Loans and advances rose by $637 million, representing a growth of 20 per cent. Loans and advances under the retail business grew by 24 per cent, and contributed $290 million, or 45 per cent of the total increase in loans and advances to customers.

Shareholders’ funds increased by $506 million, or 78 per cent to $1158 million, largely on account of ETI’s rights issue and public offer in the last quarter of the year. The rights issue and public offer contributed $506 million to the group’s total shareholders’ funds after providing for expenses.

The growth in interest expense was occasioned by the growing competition for deposits in the market place. This resulted in higher interest on customers’ deposits.


Except for the number times assets were turned over, the ratio were generally depressing. This was mainly due to high operating expenses contributed by new subsidiaries and branches without equivalent revenue growth. It is expected that this trend would reverse as the new subsidiaries and branches begin to make meaningful revenue contribution.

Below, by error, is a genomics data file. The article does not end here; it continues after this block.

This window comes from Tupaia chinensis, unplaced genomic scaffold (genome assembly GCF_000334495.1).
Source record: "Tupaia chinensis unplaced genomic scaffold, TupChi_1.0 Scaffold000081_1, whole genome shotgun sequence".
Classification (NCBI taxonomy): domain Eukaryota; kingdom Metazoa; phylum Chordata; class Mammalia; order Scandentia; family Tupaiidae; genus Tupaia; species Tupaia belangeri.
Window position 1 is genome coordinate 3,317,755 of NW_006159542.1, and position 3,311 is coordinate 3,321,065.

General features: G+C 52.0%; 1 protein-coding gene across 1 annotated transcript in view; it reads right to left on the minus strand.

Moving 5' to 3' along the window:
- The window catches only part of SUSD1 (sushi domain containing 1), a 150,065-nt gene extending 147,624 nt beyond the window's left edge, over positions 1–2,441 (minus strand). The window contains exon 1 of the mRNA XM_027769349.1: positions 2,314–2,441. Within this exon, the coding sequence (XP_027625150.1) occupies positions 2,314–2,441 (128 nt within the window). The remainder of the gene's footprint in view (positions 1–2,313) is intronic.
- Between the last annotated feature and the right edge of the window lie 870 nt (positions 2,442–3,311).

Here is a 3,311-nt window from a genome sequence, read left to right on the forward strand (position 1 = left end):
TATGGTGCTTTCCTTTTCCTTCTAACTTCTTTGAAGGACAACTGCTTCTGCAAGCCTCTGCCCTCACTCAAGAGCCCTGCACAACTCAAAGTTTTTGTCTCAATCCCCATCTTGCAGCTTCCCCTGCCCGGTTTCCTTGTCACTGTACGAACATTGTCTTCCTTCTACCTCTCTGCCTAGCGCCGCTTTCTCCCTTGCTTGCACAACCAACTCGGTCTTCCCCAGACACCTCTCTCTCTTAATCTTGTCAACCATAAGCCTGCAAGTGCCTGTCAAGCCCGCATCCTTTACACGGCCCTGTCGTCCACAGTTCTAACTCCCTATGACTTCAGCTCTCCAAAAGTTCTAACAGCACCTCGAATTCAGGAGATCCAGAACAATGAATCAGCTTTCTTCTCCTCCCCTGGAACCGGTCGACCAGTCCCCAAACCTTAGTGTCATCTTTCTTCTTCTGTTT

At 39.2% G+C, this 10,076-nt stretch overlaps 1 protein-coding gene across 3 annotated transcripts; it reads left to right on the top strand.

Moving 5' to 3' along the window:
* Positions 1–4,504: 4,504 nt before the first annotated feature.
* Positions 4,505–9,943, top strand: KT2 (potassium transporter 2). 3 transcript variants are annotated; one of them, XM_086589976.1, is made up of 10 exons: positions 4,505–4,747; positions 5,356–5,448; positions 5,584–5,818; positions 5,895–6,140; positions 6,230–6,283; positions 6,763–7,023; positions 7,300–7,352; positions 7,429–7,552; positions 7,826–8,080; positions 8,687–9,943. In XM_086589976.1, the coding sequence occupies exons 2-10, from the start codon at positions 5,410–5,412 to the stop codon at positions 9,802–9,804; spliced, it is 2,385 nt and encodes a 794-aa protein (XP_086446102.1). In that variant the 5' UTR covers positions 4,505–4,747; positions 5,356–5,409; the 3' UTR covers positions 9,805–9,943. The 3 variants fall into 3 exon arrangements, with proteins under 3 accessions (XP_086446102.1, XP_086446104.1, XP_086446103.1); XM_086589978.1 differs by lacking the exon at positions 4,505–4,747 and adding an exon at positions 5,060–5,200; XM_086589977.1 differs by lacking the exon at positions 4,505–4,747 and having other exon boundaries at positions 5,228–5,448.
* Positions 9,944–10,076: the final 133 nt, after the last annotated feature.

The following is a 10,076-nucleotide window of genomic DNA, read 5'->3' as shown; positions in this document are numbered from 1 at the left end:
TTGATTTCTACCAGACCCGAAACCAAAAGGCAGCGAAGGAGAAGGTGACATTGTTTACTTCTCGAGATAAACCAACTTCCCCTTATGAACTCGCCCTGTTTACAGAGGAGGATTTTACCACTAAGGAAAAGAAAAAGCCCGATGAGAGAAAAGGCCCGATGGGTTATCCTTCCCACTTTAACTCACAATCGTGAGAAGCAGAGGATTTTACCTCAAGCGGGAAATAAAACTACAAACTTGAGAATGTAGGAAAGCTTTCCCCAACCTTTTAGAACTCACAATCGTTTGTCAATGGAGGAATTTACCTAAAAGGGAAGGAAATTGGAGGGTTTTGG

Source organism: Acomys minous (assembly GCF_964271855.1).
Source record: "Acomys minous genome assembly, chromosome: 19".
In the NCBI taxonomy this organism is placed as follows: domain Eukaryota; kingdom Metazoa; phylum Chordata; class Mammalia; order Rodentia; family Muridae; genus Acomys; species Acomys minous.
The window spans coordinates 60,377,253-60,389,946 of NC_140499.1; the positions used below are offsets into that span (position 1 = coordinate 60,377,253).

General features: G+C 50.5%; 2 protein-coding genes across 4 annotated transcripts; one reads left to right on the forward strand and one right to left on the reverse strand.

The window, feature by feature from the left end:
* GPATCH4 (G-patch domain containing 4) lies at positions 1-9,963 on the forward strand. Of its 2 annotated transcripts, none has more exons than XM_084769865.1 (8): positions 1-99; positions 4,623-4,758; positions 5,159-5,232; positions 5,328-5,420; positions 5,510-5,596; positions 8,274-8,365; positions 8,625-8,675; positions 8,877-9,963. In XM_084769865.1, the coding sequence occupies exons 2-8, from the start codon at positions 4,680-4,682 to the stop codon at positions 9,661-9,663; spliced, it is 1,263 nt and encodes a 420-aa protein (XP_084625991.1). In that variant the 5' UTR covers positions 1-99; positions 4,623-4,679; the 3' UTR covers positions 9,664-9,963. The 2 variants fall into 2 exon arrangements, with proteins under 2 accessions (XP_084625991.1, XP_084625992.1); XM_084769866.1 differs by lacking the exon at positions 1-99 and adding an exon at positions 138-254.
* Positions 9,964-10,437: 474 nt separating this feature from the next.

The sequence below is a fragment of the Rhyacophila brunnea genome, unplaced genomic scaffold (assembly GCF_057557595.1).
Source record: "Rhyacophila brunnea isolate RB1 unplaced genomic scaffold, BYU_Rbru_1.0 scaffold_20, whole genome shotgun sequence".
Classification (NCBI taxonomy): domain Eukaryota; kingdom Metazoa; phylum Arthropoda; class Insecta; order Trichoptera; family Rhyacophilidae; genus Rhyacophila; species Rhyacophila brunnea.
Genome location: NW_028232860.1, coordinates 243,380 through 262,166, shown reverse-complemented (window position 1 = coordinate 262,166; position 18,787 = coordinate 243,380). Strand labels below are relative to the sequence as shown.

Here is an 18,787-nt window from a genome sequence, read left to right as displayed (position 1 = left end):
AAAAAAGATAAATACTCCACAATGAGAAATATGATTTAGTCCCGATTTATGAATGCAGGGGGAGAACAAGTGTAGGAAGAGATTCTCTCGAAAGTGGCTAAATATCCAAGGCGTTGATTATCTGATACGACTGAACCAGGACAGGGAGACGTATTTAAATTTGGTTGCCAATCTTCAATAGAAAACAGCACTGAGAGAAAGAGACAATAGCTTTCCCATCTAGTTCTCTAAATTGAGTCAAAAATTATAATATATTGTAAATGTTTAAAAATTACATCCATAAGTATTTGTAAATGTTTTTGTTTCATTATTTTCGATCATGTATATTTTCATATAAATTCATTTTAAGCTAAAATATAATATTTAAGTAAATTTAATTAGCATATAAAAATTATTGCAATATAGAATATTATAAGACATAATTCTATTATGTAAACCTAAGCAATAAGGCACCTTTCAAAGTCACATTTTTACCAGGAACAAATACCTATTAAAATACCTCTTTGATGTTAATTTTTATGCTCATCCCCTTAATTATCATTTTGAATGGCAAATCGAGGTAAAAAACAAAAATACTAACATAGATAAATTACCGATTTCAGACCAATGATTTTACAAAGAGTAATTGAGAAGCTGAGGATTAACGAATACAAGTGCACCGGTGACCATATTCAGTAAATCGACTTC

Financial ratios or efficiency ratios are the actual test of performance of any company in a given year.

It measures how well assets were deployed in a given year as well as returns on investment. Are returns this year better than those of the previous year? These are made known from the financial ratios and from the table given below, 2008 performance was better outing than the previous year for ETI.